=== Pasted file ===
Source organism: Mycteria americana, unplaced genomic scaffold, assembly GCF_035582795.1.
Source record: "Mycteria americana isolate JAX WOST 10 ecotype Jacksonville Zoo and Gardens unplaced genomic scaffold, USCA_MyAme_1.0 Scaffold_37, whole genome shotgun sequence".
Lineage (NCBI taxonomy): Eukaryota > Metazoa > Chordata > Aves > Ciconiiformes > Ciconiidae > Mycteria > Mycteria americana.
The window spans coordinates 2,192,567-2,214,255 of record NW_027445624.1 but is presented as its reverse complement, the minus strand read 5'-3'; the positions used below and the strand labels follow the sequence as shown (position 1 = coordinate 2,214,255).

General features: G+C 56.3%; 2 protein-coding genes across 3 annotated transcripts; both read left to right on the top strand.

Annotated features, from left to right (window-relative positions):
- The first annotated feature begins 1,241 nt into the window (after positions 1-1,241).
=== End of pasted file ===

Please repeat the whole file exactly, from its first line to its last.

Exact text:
Source organism: Mycteria americana, unplaced genomic scaffold, assembly GCF_035582795.1.
Source record: "Mycteria americana isolate JAX WOST 10 ecotype Jacksonville Zoo and Gardens unplaced genomic scaffold, USCA_MyAme_1.0 Scaffold_37, whole genome shotgun sequence".
Lineage (NCBI taxonomy): Eukaryota > Metazoa > Chordata > Aves > Ciconiiformes > Ciconiidae > Mycteria > Mycteria americana.
The window spans coordinates 2,192,567-2,214,255 of record NW_027445624.1 but is presented as its reverse complement, the minus strand read 5'-3'; the positions used below and the strand labels follow the sequence as shown (position 1 = coordinate 2,214,255).

General features: G+C 56.3%; 2 protein-coding genes across 3 annotated transcripts; both read left to right on the top strand.

Annotated features, from left to right (window-relative positions):
- The first annotated feature begins 1,241 nt into the window (after positions 1-1,241).